Ancient manuscripts: a summary history of the collection
Although books for the scholars to read are not mentioned in Dervorguilla's Statutes of 1282, and no documents survive relating to Balliol's library in the medieval period except a few wills, surviving volumes show that the scholars began collecting books early in the college's history. By May 1276 a standard university text, Boethius' De musica (MS 317), had been left to the College by Peter de Cossington. A number of the medieval manuscripts still in the College were given in the first forty years of the 14th century: a valuable collection was building up. Not only were they essential reading for the scholars; they represented capital in portable and negotiable form, and could be 'pledged' or pawned to the University if the College needed ready money; a number bear records of such pledges. The first mention of the common ownership of books by the scholars is in the gift by Sir William Felton in 1343. The volumes, when not in pawn or on loan to individual Fellows, would have been kept at first in a chest. Gifts and bequests continued; inventory marks in surviving manuscripts show that by c.1385 the College owned at least 155 volumes.
The largest single donor of books to the college’s medieval library was a Fellow, William Gray, Bishop of Ely, who died in 1478. As his will does not survive, it is unclear whether he gave books to the College during his lifetime, bequeathed them on his death, or a combination of the two. Either way, nearly two hundred manuscripts of his gift, and one printed book, are still in the Library: more than half the surviving library of medieval Balliol. R.W.Hunt declares (VCH Oxfordshire iii 82) that Gray's is 'by far the finest, as well as the largest, private collection to survive in England from the Middle Ages'. Gray, a member of a distinguished family, came up to Balliol c.1431. He was Chancellor of the University c.1440-41, and had an impressive diplomatic and clerical career, becoming Bishop of Ely in 1454. He collected manuscripts, and had texts copied for him, all his life. He seems to have formed the idea of a scholar's library, suitable for a learned institution devoted to philosophy and theology. The wide range and high standard of his original texts in philosophy and theology is impressive. To these he added Greek Fathers in translation, some classical authors (Cicero, Virgil, Quintilian), some modern (Petrarch's letters, Guarino, Gasparino Barzizza), and a few humanist translations of short pieces from the Greek. Two other Fellows, Gray's associates, Nicholas Saxton and Richard Bole, also gave manuscripts at this time, as did Robert Abdy Master c.1475-83) .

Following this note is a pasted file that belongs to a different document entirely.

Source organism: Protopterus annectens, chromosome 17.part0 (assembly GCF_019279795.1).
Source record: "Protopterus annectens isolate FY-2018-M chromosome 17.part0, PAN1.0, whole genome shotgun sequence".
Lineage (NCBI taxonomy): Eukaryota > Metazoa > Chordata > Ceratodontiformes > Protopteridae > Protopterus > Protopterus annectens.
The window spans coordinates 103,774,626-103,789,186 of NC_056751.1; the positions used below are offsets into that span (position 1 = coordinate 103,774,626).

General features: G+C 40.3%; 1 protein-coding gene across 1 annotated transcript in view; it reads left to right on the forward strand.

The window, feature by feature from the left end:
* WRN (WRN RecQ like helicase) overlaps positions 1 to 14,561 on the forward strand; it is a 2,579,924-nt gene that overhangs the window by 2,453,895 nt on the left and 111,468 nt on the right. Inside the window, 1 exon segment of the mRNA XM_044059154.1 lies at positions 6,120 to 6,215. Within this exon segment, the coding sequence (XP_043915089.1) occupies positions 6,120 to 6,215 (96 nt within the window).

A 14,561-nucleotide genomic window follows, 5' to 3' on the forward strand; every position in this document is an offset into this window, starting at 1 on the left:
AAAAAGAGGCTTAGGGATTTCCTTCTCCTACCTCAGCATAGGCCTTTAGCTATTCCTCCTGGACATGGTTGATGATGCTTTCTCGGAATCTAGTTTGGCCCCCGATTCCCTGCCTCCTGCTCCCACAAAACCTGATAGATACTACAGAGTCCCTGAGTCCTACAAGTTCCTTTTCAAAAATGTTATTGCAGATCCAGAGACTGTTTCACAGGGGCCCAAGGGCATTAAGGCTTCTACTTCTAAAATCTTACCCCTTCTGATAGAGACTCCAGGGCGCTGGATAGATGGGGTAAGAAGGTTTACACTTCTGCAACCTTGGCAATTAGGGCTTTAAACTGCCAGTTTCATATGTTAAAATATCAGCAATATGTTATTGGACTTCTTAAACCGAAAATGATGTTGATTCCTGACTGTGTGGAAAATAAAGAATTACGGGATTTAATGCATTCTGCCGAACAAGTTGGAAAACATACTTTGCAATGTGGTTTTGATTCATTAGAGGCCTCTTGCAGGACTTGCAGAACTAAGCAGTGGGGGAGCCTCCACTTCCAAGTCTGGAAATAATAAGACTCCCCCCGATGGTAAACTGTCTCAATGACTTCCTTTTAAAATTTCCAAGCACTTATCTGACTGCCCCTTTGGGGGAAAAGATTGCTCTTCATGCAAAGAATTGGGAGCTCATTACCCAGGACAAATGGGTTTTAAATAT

The Protestant reformers under Edward VI purged 'superstitious' works in c.1553: something like a third of the manuscripts were thrown out. None of the college's medieval liturgical manuscripts survive. More are said to have been sold by Robert Persons while a Fellow c. 1572, in order to restock the Library with works of reformed theology; this would have been during his Calvinist phase, before he became a Jesuit missionary. However, there is no solid foundation for this story. The 16th century saw the transition from manuscript to print in book production, and new acquisitions were mainly of printed books: some gifts of patristics, all probably in Latin, in editions of the 1530s and 40s, are recorded in the later Donors' Register. However, the manuscripts were on the whole retained, rather than being discarded in favour of newer printed texts. As a poor College with a large Library building and a manuscript collection of above average quality, Balliol had less motive to discard and more motive to preserve than wealthier colleges. From the latter part of the century onwards the custom, as elsewhere in Oxford, was for members of the College to present a book or books on admission or graduation and many survive, appropriately inscribed or with a printed label. Such gifts were nearly always concerned with the subjects currently taught.